Biodiverse Meadows are functional ecosystems, where we can study both their living components and their soil and climate.
A closer look at this scheme, just like we observe Nature, allows us to understand the meadow´s ecological functioning, its food relationships, its most important aspects and even simple curiosities.
Cork Oak (Quercus suber)
Red Admiral Butterfly (Vanessa atalanta)
[Translate to Inglês:] Borboleta Cauda de Andorinha (Papilio machaon)
Short-Toed Treecreeper (Certhia brachydactyla)
Iberian Magpie (Cyanopica cooki)
Cream-Spot Tiger Moth (Arctia villica)
Sheep (Ovis aries)
Rabbit (Oryctolagus cuniculus)
Two-Tailed Pasha Butterfly Caterpillar (Charaxes jasius)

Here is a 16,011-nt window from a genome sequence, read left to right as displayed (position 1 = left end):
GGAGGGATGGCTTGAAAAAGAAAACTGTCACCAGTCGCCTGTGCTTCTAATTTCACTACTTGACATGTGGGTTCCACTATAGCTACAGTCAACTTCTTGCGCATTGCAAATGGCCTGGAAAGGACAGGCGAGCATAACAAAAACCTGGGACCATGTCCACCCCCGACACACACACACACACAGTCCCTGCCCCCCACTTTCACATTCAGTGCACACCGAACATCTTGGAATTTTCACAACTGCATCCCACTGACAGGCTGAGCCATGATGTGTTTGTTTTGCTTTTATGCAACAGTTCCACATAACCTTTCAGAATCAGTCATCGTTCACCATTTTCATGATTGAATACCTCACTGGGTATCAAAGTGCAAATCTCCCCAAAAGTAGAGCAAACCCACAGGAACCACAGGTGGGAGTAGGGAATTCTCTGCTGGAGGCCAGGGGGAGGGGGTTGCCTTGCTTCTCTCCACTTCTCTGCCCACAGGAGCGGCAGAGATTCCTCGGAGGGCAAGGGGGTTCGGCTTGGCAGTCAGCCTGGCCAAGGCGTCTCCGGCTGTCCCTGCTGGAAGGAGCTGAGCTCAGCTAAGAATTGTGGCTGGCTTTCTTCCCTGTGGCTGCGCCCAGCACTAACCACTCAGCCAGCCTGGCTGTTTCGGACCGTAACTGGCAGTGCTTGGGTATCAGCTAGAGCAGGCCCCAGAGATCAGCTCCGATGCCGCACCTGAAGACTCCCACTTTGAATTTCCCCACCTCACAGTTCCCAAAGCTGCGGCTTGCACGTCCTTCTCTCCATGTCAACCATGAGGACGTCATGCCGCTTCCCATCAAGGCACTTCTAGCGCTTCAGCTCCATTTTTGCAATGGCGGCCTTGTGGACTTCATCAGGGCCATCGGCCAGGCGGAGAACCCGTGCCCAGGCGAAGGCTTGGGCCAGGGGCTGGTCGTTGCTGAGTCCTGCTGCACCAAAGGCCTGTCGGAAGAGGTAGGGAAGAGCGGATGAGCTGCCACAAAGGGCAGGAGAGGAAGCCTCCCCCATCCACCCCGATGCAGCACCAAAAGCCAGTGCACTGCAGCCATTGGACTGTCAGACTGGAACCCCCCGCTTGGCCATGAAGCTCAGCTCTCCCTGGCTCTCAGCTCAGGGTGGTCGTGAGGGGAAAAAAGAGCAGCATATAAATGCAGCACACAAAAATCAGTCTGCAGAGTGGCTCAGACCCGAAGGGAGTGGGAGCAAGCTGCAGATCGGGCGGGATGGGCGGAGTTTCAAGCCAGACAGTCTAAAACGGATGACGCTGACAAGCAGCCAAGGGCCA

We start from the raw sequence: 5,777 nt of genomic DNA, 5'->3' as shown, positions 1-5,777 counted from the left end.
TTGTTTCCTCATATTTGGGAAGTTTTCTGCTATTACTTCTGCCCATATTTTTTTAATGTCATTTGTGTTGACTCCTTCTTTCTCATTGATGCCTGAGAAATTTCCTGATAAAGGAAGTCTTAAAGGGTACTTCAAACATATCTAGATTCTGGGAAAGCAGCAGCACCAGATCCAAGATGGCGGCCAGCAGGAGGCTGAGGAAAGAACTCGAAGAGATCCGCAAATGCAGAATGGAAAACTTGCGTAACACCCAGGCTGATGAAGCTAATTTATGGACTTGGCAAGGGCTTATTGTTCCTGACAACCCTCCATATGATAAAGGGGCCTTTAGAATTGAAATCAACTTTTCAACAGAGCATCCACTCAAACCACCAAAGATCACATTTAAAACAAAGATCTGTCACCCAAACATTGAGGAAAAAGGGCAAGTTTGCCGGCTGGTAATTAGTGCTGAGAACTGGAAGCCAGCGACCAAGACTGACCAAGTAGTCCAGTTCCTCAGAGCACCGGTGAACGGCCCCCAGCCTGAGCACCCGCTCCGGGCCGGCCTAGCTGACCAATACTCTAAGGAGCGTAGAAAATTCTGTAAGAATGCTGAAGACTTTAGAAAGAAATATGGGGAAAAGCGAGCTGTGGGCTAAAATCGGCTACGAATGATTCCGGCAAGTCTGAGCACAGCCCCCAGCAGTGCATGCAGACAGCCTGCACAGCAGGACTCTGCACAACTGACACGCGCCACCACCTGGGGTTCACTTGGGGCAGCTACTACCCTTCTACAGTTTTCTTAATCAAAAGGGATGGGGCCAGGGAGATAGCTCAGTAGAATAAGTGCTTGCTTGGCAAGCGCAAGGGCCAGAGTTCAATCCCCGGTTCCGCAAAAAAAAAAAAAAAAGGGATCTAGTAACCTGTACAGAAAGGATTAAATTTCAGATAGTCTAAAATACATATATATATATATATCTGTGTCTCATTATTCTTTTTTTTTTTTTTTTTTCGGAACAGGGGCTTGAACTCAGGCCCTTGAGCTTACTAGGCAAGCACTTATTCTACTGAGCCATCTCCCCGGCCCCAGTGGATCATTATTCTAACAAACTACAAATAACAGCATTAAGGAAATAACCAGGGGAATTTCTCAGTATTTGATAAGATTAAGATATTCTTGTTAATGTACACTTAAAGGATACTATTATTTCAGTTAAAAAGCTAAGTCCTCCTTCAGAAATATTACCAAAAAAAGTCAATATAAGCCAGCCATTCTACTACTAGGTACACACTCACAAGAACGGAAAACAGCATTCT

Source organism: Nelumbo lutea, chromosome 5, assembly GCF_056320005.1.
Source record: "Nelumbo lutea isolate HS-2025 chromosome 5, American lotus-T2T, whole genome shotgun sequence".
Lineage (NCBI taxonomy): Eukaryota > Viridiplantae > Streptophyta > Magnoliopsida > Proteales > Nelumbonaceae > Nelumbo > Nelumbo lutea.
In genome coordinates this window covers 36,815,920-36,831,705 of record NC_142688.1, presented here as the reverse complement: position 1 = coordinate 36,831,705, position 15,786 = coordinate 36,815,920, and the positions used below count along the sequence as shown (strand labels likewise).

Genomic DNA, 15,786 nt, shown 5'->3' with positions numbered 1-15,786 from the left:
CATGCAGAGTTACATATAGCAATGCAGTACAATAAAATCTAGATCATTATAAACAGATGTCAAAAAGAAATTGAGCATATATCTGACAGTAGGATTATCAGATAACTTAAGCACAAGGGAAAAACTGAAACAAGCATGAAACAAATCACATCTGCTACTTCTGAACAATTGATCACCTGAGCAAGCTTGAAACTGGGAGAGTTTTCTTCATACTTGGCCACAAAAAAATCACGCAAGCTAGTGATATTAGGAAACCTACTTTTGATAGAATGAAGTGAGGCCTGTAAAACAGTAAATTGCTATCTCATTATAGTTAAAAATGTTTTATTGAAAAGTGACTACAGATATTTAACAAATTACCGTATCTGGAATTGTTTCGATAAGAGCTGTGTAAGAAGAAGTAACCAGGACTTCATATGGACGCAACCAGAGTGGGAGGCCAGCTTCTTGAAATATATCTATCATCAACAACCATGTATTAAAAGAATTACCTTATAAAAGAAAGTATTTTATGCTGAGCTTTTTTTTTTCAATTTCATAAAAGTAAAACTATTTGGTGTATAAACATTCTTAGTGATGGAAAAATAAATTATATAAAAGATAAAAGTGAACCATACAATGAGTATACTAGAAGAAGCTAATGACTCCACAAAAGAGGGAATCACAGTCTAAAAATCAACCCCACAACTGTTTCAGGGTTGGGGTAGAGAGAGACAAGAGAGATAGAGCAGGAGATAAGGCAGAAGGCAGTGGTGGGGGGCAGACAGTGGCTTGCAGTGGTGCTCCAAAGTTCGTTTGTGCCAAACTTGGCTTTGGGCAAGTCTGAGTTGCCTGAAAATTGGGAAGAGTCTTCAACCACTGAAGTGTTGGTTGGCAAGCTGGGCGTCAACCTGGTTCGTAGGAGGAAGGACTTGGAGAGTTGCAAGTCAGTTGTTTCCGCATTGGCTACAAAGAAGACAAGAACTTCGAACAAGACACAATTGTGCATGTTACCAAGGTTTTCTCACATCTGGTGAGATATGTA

Yellow Bee-Orchid (Ophrys lutea)
Italian Orchid (Orchis italica)
Petticoat Daffodil (Narcissus bulbocodium)
Saffron Crocus (Crocus sativus)
Iris (Iris sp.)
Annual Daisy (Bellis annua)
The yellowing of mature crops is reflected in the biodiverse meadows through the colour of the grasses, which are so frequent here. Ladybugs look for small insects that they can feed on, grasshoppers jump and the almost deafening song of cicadas superimposes the high-pitched squeal of the kestrel or an eagle flying over the meadow. But the insects don't feel safe at all: the partridge roams around, and on the trees, treecreepers and titmice don't give them a rest. Wild spring orchids began to wither and in the exuberance of colour their place was replaced with summer orchids.